Models and modelling practices in science were once ignored in philosophy of science; however, in the past fifty years they have been anything but. From Mary Hesse’s pioneering work in the 1960s, to the writing of Ron Giere, Uskali Maki, Nancy Cartwright, Mary Morgan, and Margaret Morrison in the 80s and 90s, to today’s contributions from Michael Weisberg, Mauricio Suarez, Wendy Parker, and too many others to mention, scientific models are now studied left and right. This work is no longer quirky or marginal, and it spans many scientific fields. There are detailed and intricate accounts of what models are, the variety of different models, and the epistemic and social roles played by models. But we would like to suggest that in one respect, more should be done.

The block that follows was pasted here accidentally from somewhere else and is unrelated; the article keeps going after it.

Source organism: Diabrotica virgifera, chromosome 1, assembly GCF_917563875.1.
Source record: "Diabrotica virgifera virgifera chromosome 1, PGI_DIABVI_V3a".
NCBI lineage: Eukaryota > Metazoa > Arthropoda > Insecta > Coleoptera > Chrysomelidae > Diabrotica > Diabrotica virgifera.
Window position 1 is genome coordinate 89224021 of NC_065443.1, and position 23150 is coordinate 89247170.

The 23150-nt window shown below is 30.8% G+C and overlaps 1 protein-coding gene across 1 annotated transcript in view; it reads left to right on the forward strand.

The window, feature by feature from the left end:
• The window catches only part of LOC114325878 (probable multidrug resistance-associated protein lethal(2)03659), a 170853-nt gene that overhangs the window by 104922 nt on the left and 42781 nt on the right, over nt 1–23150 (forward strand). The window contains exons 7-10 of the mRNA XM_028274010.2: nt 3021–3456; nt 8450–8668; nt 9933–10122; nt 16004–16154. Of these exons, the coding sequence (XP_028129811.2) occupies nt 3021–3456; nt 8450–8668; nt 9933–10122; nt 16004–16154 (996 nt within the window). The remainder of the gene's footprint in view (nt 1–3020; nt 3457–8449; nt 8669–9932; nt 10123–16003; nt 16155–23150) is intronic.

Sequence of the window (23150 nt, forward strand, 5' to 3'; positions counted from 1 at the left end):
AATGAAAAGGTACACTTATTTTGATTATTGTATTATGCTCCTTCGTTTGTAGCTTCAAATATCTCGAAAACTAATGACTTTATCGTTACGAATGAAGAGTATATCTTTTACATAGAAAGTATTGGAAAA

In the last few decades, economists have puzzled over the curious phenomenon of so-called ambiguity-averse preferences. You are indifferent between (A) receiving a cash prize if a coin lands heads, and (B) receiving the prize if a coin lands tails. You are also indifferent between (A*) receiving the prize if the Nikkei stock index goes up and (B*) receiving the prize if it goes down; for you are totally ignorant about the Japanese stock market. But you prefer (A) to (A*), and you prefer (B) to (B*). Thus, intuitively, you prefer gambling on the more familiar toss of a coin than on the less familiar stock market.